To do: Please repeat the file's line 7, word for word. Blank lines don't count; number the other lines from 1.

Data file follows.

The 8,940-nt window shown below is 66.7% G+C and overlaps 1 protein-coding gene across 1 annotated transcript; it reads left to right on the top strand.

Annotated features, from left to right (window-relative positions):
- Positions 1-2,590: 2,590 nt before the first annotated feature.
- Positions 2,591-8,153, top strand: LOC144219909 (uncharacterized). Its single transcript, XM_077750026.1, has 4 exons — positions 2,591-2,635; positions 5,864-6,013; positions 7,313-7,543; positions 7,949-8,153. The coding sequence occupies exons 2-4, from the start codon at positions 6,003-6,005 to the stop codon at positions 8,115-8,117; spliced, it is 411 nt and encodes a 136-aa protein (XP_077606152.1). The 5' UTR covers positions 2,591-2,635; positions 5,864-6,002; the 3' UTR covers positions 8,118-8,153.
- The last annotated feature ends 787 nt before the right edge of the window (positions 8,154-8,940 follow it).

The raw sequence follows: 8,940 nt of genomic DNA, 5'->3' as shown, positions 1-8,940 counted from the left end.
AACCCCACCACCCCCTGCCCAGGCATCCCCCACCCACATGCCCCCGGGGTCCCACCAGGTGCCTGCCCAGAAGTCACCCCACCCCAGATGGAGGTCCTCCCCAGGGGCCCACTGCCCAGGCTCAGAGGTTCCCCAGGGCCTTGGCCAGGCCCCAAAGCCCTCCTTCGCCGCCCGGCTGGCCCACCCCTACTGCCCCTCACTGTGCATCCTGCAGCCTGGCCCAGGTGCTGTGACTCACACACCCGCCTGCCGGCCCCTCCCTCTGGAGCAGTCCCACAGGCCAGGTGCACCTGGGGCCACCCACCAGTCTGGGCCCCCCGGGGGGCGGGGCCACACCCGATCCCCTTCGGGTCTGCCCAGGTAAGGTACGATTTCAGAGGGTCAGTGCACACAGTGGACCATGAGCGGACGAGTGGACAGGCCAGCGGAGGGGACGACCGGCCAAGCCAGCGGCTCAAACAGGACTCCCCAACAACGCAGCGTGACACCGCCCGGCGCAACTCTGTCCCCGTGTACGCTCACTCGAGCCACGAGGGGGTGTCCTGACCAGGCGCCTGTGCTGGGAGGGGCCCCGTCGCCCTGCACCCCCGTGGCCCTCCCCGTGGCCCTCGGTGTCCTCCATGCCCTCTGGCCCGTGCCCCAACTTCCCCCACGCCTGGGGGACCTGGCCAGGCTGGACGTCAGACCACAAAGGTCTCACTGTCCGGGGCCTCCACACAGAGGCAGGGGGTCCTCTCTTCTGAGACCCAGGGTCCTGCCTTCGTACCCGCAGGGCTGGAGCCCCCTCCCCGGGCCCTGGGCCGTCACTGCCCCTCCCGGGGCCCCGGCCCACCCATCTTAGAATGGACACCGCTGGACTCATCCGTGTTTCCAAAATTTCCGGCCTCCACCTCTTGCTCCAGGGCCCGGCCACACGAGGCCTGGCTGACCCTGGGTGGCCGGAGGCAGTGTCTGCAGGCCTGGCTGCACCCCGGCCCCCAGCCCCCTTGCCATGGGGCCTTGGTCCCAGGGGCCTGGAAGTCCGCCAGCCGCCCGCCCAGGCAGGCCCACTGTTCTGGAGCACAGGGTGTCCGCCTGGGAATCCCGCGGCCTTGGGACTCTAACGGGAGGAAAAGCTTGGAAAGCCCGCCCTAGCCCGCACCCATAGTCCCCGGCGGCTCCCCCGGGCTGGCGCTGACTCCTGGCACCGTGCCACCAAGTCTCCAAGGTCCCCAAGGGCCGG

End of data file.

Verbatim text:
AACCCCACCACCCCCTGCCCAGGCATCCCCCACCCACATGCCCCCGGGGTCCCACCAGGTGCCTGCCCAGAAGTCACCCCACCCCAGATGGAGGTCCTCCCCAGGGGCCCACTGCCCAGGCTCAGAGGTTCCCCAGGGCCTTGGCCAGGCCCCAAAGCCCTCCTTCGCCGCCCGGCTGGCCCACCCCTACTGCCCCTCACTGTGCATCCTGCAGCCTGGCCCAGGTGCTGTGACTCACACACCCGCCTGCCGGCCCCTCCCTCTGGAGCAGTCCCACAGGCCAGGTGCACCTGGGGCCACCCACCAGTCTGGGCCCCCCGGGGGGCGGGGCCACACCCGATCCCCTTCGGGTCTGCCCAGGTAAGGTACGATTTCAGAGGGTCAGTGCACACAGTGGACCATGAGCGGACGAGTGGACAGGCCAGCGGAGGGGACGACCGGCCAAGCCAGCGGCTCAAACAGGACTCCCCAACAACGCAGCGTGACACCGCCCGGCGCAACTCTGTCCCCGTGTACGCTCACTCGAGCCACGAGGGGGTGTCCTGACCAGGCGCCTGTGCTGGGAGGGGCCCCGTCGCCCTGCACCCCCGTGGCCCTCCCCGTGGCCCTCGGTGTCCTCCATGCCCTCTGGCCCGTGCCCCAACTTCCCCCACGCCTGGGGGACCTGGCCAGGCTGGACGTCAGACCACAAAGGTCTCACTGTCCGGGGCCTCCACACAGAGGCAGGGGGTCCTCTCTTCTGAGACCCAGGGTCCTGCCTTCGTACCCGCAGGGCTGGAGCCCCCTCCCCGGGCCCTGGGCCGTCACTGCCCCTCCCGGGGCCCCGGCCCACCCATCTTAGAATGGACACCGCTGGACTCATCCGTGTTTCCAAAATTTCCGGCCTCCACCTCTTGCTCCAGGGCCCGGCCACACGAGGCCTGGCTGACCCTGGGTGGCCGGAGGCAGTGTCTGCAGGCCTGGCTGCACCCCGGCCCCCAGCCCCCTTGCCATGGGGCCTTGGTCCCAGGGGCCTGGAAGTCCGCCAGCCGCCCGCCCAGGCAGGCCCACTGTTCTGGAGCACAGGGTGTCCGCCTGGGAATCCCGCGGCCTTGGGACTCTAACGGGAGGAAAAGCTTGGAAAGCCCGCCCTAGCCCGCACCCATAGTCCCCGGCGGCTCCCCCGGGCTGGCGCTGACTCCTGGCACCGTGCCACCAAGTCTCCAAGGTCCCCAAGGGCCGG